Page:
Okla. Court's Rejection of Antiabortion Laws Should 'Be a Message to Lawmakers,' Editorial State

December 7, 2012 — The Oklahoma Supreme Court's recent rejection of two state antiabortion laws should "be a message to lawmakers to give up on this line of legislation," a Tulsa World editorial states. The editorial notes that the court made "unambiguous decisions" that were issued "without a single dissenting vote" (Tulsa World, 12/6).

The court's rulings upheld lower court decisions to strike down a medication abortion law (HB 1970) and an ultrasound law (HB 2780). The first law required physicians to follow FDA guidelines on medication abortion, rather than guidelines from the American College of Obstetricians and Gynecologists and the National Abortion Federation that currently are used. The other law required doctors to perform an ultrasound and describe the fetus in detail before a woman may receive an abortion (Women's Health Policy Report, 12/5).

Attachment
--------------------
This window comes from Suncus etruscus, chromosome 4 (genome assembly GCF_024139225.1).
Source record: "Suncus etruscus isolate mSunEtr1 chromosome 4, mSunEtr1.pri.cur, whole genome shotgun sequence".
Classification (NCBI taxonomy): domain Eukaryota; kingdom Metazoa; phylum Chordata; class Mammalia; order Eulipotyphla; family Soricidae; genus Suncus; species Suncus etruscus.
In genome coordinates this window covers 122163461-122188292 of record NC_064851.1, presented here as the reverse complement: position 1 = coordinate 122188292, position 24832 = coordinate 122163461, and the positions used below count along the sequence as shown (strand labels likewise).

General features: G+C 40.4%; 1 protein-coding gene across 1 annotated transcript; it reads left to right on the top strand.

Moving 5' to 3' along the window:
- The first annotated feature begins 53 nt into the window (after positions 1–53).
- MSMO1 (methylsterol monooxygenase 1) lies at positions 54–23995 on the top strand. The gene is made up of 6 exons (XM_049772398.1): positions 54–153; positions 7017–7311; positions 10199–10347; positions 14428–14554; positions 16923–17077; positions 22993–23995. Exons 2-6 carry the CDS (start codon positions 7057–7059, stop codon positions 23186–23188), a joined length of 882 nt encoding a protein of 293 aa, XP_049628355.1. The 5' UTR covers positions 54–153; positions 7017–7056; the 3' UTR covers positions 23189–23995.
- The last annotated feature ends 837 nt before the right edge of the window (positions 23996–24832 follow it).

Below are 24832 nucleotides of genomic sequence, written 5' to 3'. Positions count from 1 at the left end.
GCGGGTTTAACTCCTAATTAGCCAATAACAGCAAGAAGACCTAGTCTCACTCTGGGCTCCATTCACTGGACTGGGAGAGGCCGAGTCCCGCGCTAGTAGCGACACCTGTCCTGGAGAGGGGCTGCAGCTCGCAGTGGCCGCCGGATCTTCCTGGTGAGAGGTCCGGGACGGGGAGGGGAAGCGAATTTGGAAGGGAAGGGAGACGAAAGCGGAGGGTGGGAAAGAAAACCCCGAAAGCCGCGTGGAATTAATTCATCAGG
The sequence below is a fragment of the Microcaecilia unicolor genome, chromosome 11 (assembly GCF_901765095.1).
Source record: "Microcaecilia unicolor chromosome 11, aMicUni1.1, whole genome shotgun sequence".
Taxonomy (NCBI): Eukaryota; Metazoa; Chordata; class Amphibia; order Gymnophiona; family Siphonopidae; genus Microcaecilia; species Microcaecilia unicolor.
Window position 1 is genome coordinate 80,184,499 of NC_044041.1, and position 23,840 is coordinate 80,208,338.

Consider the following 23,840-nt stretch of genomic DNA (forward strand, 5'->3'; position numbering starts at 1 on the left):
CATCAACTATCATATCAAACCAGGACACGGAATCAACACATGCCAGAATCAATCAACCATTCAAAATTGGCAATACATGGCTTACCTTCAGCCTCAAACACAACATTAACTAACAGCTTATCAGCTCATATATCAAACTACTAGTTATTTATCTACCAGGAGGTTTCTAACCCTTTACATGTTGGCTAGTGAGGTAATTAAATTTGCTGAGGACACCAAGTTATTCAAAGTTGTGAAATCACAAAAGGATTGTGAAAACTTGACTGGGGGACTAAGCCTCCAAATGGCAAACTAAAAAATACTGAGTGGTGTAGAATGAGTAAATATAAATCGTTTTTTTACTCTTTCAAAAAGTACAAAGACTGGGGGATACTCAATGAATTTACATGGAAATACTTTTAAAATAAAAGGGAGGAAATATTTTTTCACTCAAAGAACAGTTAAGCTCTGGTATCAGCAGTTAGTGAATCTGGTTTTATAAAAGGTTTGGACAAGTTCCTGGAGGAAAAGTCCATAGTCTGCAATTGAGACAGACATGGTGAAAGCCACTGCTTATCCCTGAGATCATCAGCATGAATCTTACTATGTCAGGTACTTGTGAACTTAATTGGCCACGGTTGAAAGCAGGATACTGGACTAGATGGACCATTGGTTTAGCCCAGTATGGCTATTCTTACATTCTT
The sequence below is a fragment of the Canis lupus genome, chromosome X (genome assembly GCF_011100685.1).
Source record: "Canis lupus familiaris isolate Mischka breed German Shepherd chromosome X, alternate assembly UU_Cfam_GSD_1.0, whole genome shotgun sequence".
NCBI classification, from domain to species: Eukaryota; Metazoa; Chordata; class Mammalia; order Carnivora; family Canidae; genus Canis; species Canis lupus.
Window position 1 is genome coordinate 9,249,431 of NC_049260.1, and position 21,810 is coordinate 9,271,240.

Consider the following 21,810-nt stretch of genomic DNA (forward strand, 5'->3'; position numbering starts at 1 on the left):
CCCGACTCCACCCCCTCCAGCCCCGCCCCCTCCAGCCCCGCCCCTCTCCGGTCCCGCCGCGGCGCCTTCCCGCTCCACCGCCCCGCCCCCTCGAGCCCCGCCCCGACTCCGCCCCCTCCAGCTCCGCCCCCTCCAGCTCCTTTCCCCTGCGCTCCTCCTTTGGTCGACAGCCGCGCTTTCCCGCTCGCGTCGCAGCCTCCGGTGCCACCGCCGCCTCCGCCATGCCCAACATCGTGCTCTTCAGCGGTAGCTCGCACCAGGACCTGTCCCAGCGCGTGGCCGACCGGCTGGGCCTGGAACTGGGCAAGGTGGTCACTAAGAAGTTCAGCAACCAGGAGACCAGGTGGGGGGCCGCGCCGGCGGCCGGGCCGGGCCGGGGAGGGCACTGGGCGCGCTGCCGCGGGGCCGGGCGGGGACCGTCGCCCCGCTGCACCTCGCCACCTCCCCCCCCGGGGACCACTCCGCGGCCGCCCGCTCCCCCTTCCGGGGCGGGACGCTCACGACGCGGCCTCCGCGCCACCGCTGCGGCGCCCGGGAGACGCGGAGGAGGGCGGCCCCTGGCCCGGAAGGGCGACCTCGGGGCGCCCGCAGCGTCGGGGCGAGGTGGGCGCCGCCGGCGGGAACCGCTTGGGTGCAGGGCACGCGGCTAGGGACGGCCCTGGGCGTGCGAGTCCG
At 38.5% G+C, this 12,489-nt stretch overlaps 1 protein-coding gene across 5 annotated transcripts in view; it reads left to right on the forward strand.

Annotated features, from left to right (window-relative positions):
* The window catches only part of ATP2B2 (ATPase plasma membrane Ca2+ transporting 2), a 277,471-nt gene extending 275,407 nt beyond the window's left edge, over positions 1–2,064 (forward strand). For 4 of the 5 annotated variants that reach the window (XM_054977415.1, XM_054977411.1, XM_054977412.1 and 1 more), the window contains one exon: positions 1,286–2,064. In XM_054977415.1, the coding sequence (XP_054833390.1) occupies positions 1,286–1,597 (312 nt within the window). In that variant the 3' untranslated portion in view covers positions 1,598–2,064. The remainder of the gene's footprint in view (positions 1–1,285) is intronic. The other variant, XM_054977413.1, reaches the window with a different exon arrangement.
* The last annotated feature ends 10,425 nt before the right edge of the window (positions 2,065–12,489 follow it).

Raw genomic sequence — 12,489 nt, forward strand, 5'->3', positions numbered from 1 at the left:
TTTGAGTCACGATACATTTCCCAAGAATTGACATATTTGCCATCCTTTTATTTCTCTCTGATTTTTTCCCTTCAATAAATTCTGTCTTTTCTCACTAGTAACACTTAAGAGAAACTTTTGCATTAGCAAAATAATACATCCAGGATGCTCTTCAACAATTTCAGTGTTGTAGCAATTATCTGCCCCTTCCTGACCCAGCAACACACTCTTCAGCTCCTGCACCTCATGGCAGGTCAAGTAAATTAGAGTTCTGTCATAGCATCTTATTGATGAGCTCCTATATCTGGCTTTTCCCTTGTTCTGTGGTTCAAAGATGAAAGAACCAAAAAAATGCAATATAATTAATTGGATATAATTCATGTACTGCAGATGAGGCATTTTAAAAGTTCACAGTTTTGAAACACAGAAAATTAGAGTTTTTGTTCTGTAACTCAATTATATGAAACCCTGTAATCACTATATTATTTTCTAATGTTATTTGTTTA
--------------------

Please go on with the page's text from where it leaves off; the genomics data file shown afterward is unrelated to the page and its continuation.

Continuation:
The editorial continues that the court's "decisions will have no ... effect on the fanatics who think interfering in women's health-care decision-making is their top calling."

It adds that Oklahoma Attorney General Scott Pruitt (R) is considering an appeal of the two decisions. According to the editorial, an appeal would mean "more taxpayer money likely will be wasted on this misguided effort to control doctor-patient interaction and the practice of medicine -- but only when women are concerned" (Tulsa World, 12/6).